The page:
“What would Jesus think of Occupy Wall Street?” I asked myself this week as I wandered the makeshift, blue-tarp village in Manhattan’s Zuccotti Park.And this from Friday:
Born with little means into a first-century world, the historical Jesus might feel right at home with the very aspects of the occupation that so many 21st-century observers consider gross: the tents, the damp sleeping bags, the communal kitchen. Jesus would have sympathy, I think, with the campers’ efforts to keep a small space sanitary in the absence of modern plumbing.
Between them, Mitt Romney and Rick Santorum have as many children — 12 — as there were tribes of Israel. Ron Paul has five of his own, and in an early debate, perhaps unwilling to be outdone by Michele Bachmann’s fostering of dozens, Paul boasted that when he worked as a physician he delivered “4,000 babies.”So, Biblical things are cool as long as they're used to support leftist ideals, but if they support something conservatives believe, they're terribly outdated.
There’s nothing wrong with big families, of course. But the smug fecundity of the Republican field this primary season has me worried. Their family photos, with members of their respective broods spilling out to the margins, seem to convey a subliminal message that goes far beyond a father’s pride in being able to field his own basketball team. What the Republican front-runners seem to be saying is this: We are like the biblical patriarchs. As conservative religious believers, we take seriously the biblical injunction to be fruitful and multiply.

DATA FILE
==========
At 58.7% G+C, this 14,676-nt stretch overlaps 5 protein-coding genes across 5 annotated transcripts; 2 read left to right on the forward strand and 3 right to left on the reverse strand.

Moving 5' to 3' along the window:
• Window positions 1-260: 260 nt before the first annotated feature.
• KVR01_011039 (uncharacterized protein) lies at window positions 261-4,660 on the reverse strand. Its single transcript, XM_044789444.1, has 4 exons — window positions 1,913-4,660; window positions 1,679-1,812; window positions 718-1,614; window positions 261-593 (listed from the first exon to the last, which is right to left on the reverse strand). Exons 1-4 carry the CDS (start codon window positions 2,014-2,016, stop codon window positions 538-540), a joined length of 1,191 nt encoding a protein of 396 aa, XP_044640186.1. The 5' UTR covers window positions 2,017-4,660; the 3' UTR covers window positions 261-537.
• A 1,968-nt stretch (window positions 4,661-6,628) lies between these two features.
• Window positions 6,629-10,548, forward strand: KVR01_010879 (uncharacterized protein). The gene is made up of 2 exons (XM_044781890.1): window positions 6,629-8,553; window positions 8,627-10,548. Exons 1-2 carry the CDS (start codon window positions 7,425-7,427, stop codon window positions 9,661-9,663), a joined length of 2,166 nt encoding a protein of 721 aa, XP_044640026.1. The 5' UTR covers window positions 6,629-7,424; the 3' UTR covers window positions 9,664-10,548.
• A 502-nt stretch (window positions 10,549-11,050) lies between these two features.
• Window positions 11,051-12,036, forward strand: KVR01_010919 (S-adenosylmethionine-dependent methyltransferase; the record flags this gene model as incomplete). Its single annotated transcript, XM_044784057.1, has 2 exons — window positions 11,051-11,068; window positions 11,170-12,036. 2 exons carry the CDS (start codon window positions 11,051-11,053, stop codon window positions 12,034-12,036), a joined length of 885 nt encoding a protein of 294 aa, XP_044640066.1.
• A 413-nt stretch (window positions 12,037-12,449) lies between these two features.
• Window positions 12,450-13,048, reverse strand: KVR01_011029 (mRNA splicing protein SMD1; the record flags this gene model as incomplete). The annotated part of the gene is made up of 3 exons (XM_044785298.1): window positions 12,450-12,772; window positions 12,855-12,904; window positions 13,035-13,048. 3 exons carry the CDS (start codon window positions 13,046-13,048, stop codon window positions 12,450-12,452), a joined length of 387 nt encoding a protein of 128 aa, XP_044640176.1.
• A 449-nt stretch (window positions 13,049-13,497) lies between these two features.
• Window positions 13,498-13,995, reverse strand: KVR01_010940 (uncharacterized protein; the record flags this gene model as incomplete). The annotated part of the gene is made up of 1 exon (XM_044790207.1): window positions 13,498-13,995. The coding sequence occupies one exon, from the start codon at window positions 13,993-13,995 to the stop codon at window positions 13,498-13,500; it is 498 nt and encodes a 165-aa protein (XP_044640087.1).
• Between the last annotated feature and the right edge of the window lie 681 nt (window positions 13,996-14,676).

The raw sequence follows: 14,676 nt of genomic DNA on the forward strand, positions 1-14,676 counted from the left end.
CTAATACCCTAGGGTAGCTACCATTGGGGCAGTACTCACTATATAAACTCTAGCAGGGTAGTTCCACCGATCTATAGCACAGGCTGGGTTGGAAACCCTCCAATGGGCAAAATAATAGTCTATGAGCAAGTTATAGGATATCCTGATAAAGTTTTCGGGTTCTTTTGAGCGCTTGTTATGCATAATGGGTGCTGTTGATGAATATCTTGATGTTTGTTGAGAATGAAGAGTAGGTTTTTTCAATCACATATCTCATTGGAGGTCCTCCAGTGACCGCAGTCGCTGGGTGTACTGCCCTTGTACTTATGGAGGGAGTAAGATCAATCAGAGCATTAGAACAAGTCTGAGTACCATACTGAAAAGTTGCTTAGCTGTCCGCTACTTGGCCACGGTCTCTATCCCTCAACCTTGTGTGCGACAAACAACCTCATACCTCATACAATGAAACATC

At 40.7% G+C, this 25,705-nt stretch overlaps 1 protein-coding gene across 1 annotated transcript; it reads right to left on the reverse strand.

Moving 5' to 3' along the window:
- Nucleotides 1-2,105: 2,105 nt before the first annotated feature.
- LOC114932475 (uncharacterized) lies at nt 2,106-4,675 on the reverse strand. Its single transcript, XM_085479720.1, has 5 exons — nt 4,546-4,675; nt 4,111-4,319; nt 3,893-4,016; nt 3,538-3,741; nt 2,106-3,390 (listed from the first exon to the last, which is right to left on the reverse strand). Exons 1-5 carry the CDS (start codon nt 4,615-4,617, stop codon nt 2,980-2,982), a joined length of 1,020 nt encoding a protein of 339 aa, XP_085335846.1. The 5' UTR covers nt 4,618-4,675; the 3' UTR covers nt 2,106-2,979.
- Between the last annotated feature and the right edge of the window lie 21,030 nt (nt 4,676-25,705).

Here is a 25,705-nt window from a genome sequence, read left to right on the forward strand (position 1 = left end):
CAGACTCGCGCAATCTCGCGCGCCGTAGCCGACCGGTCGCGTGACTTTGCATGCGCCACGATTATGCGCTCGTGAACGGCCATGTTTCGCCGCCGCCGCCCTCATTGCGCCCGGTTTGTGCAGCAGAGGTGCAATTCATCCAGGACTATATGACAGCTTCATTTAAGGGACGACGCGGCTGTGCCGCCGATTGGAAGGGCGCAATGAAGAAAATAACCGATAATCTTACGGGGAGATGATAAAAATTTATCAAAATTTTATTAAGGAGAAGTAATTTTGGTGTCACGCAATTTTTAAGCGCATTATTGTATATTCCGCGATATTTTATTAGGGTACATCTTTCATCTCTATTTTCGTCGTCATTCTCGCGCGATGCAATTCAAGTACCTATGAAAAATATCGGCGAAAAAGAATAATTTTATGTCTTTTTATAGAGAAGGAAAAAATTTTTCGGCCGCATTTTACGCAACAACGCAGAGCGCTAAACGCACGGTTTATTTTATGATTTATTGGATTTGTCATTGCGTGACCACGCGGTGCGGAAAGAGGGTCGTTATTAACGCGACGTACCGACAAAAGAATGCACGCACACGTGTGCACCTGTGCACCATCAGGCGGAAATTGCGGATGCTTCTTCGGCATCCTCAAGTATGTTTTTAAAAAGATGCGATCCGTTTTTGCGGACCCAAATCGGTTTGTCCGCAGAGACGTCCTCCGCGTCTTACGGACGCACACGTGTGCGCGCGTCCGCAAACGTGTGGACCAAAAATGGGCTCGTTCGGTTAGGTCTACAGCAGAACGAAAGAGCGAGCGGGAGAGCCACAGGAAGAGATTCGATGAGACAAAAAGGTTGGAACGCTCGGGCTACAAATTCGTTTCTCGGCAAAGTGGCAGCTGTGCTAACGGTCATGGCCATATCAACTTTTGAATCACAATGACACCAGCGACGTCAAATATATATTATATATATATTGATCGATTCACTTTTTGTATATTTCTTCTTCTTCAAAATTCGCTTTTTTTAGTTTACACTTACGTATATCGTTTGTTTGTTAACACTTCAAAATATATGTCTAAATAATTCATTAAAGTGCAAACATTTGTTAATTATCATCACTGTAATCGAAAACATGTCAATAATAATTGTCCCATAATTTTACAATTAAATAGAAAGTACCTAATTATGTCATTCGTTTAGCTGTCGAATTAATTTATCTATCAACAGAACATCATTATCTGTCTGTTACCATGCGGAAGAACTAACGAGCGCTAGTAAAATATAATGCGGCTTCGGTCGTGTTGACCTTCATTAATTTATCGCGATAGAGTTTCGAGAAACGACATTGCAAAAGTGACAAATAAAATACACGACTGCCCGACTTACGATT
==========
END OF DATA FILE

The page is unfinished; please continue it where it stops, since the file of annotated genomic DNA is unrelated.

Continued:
A debate over the role of religion in political life has shaped recent clashes over contraception and abortion.
Especially worrisome is the inevitable corollary to that belief: Women should put their natural fertility first — before their brains, before their ability to earn a living, before their independence — because that’s what God wants.
And now, with their crusade against birth control, the Catholic bishops are helping to articulate and elevate that unspoken and archaic value in public. Fertility is a gift from God, they say. To mess with that gift goes against God’s plan. (The appeal of Sarah Palin to so many Christian women was exactly this: She prioritized her fertility while juggling a big job and a husband who was frequently out of town. Her fans call her a Proverbs 31 woman, a reference to the biblical character who does it all — and who keeps herself looking good. Her price, the Bible says, is “above rubies.”)
To which I say this: We’ve come a long way from the days of the Bible, baby, and I don’t want to go back there.
The Bible contains profound truths about faith and love and justice and fidelity, but as a point-by-point guidebook to modern domestic life it’s nearly worthless.
Why do major publications insist in hiring people without any discernible faith to write and report on faith?